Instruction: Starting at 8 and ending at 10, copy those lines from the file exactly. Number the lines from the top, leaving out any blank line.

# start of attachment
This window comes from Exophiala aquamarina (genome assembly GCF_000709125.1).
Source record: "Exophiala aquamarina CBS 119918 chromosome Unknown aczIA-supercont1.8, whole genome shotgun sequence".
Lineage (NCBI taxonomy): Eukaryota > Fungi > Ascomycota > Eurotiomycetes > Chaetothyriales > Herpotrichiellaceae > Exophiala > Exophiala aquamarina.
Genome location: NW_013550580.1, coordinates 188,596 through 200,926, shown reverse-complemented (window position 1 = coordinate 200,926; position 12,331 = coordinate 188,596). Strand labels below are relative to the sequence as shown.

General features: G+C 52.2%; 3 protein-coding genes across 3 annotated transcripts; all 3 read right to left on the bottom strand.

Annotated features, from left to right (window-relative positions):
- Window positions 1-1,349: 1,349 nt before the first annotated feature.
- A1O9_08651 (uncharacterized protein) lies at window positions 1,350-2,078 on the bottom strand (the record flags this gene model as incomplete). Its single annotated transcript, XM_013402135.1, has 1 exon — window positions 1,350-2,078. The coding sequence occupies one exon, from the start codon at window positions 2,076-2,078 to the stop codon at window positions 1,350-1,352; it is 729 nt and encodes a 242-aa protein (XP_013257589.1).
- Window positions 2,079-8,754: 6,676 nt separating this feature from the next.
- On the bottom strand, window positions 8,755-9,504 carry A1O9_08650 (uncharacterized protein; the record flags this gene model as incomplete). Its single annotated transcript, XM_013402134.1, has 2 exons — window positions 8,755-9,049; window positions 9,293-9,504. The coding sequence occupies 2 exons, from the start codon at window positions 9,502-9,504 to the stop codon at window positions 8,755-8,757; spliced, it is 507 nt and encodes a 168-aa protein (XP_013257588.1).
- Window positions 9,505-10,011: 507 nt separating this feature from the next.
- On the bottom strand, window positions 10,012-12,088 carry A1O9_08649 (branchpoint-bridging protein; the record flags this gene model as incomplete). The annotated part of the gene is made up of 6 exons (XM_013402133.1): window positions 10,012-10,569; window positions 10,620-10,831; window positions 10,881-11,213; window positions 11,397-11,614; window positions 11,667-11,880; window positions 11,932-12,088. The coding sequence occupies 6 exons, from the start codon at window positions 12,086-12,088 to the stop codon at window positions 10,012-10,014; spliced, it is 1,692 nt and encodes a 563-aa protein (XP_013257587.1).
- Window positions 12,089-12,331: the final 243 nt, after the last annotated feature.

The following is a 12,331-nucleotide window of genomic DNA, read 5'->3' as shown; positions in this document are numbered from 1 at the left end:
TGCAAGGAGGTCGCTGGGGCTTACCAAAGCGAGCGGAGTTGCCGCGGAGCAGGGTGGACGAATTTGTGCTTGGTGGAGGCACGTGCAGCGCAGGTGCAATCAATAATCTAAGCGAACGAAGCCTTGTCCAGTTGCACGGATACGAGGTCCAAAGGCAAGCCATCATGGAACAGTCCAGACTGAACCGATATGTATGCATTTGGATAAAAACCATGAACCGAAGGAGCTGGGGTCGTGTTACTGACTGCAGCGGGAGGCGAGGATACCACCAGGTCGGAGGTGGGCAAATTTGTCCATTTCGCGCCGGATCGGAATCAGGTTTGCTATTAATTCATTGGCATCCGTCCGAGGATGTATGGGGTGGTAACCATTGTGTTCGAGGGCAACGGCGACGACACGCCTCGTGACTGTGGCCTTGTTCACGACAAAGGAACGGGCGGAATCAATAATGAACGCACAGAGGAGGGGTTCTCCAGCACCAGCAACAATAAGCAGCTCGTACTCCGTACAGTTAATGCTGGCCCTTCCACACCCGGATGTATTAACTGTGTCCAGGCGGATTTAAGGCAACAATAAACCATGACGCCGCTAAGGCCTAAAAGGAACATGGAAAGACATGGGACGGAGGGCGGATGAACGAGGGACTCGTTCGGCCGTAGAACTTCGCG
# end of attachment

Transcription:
- A1O9_08651 (uncharacterized protein) lies at window positions 1,350-2,078 on the bottom strand (the record flags this gene model as incomplete). Its single annotated transcript, XM_013402135.1, has 1 exon — window positions 1,350-2,078. The coding sequence occupies one exon, from the start codon at window positions 2,076-2,078 to the stop codon at window positions 1,350-1,352; it is 729 nt and encodes a 242-aa protein (XP_013257589.1).
- Window positions 2,079-8,754: 6,676 nt separating this feature from the next.
- On the bottom strand, window positions 8,755-9,504 carry A1O9_08650 (uncharacterized protein; the record flags this gene model as incomplete). Its single annotated transcript, XM_013402134.1, has 2 exons — window positions 8,755-9,049; window positions 9,293-9,504. The coding sequence occupies 2 exons, from the start codon at window positions 9,502-9,504 to the stop codon at window positions 8,755-8,757; spliced, it is 507 nt and encodes a 168-aa protein (XP_013257588.1).